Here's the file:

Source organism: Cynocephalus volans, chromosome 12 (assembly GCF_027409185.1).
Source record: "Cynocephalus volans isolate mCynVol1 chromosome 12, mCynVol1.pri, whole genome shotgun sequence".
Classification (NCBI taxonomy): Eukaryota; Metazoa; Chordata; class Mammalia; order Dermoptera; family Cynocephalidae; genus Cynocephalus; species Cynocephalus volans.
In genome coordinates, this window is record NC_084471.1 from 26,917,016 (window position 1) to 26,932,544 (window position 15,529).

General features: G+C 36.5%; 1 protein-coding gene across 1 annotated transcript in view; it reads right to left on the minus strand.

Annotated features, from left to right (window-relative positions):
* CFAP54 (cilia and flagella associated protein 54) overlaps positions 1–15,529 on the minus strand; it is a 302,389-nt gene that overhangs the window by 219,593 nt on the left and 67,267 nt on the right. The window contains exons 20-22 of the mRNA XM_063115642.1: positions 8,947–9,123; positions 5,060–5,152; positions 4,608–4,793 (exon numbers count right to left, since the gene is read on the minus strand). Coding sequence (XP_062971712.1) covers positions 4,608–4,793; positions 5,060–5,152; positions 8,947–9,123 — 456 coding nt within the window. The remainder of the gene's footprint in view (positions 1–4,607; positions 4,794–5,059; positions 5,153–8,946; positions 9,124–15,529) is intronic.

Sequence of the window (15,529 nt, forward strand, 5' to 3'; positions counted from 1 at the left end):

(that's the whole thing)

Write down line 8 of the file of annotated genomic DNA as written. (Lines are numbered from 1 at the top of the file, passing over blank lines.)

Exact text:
Sequence of the window (15,529 nt, forward strand, 5' to 3'; positions counted from 1 at the left end):